Next I talked to a couple different plastic surgeons about getting hairline advancement surgery. Unfortuantely, that wouldn't work for me either because that surgery only works to advance a flat and even hairline. My hairline is sadly not even. So hairline advancement surgery was not an option either.

That left one more option and it was an option that I found distasteful; a hair transplant. Why did I find it distasteful? Well, it's because I remember all those old "Hair Club for Men" ads that used to run on late night TV. The whole thing seems to reek of insecure men. Ah well, a hair transplant was my only option. So I began doing some research.

This was seriously difficult. Because insurance won't cover hair transplants, it's a completely for profit industry. That means dealing with salespeople instead of doctors. That means that every place says they're the absolute best in the industry. That means every single one's Yelp review page is covered in blatant bot reviews. There's a whole fog of bullshit and flashy sales over the industry.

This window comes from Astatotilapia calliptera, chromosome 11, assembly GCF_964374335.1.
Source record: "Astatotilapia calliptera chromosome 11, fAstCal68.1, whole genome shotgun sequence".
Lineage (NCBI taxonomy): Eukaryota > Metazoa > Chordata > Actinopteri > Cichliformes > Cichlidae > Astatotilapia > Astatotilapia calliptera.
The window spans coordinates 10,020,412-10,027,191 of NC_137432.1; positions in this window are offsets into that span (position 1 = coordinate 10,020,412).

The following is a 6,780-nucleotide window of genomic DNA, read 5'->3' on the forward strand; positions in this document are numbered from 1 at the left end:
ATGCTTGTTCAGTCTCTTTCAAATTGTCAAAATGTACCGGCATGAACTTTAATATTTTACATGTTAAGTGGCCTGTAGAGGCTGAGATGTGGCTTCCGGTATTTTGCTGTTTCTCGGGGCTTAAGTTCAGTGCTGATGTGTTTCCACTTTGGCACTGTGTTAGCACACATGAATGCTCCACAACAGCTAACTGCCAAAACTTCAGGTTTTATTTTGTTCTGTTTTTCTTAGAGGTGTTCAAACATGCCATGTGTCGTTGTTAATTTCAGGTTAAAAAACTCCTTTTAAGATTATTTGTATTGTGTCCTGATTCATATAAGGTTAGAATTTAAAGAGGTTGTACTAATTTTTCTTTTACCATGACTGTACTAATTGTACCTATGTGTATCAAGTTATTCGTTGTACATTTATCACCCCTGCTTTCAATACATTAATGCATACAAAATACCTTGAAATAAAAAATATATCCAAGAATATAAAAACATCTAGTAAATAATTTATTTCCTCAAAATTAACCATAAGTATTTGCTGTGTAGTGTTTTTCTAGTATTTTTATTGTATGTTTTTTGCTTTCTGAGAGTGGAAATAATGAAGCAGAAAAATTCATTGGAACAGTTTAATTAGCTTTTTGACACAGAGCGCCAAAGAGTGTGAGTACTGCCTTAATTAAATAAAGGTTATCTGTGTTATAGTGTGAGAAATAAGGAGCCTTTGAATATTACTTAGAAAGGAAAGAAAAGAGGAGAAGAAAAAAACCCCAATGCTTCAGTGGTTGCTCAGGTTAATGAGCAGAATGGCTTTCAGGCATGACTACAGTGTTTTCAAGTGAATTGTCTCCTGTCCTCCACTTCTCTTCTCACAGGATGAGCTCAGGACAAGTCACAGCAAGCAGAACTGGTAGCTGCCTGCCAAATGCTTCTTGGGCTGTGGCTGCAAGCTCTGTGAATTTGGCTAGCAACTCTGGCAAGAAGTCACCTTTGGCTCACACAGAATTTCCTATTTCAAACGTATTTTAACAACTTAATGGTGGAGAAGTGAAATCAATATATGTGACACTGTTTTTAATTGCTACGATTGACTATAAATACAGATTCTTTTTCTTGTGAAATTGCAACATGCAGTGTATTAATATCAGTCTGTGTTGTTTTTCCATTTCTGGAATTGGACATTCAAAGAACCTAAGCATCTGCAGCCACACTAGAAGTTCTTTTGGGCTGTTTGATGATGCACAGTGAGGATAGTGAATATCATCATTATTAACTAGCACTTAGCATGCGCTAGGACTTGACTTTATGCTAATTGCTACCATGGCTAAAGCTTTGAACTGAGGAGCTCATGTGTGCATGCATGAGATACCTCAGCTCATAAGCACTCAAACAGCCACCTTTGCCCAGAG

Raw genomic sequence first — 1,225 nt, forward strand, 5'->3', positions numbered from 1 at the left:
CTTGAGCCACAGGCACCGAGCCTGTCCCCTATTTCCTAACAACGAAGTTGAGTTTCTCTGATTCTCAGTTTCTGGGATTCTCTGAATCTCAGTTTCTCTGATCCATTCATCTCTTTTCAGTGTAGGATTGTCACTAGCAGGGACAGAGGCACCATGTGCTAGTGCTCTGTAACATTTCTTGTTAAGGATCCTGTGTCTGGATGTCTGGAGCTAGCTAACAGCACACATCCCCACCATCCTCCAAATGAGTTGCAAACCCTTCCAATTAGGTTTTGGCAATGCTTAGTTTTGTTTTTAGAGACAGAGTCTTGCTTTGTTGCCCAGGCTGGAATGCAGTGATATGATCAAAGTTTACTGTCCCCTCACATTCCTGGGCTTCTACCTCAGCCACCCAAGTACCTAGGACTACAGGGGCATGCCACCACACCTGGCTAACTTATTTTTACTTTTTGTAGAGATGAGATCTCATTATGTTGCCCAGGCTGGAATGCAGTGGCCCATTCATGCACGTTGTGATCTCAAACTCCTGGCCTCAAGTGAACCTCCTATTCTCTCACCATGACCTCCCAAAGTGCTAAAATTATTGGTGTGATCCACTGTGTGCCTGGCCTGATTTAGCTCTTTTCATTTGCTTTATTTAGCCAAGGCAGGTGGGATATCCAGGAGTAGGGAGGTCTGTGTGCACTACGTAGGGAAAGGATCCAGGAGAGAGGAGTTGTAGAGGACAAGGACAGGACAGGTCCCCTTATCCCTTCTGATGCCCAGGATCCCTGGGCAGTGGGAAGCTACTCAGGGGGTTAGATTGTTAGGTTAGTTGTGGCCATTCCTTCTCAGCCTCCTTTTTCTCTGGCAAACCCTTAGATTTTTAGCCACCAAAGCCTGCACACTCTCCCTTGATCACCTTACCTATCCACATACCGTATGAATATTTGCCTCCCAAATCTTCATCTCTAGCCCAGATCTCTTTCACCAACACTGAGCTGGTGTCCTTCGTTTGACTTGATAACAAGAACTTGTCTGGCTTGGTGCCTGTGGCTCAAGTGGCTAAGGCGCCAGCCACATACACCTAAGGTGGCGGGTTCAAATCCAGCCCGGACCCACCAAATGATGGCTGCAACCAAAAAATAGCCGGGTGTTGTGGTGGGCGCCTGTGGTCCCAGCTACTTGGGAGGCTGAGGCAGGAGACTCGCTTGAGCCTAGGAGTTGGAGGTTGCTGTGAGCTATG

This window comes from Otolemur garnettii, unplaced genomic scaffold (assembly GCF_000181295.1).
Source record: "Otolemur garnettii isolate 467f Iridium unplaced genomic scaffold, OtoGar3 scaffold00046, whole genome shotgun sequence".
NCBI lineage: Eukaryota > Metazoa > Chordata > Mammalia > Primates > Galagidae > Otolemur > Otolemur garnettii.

The first thing I did was Google different places. I checked around NYC and also places within an easy flight, thinking that they might be a lot cheaper than NYC. What I found was highly receptive salespeople ready to give me lots of information. And eager to follow up on it. Or to call me to see if I had any questions. Have I mentioned how much I hate salespeople? Well, here's what I found:
  • Anderson in Atlanta did a Skype consultation with me. They seemed to know what they were talking about although they did pepper their presentation with a good bit of woo and pseudoscience. That turns me off. Especially when someone is trying to up-sell me on some unproven, unscientific quackery. They were going do do a strip method of hair transplant (FUT) with 2000 transplants. Their price was $13K.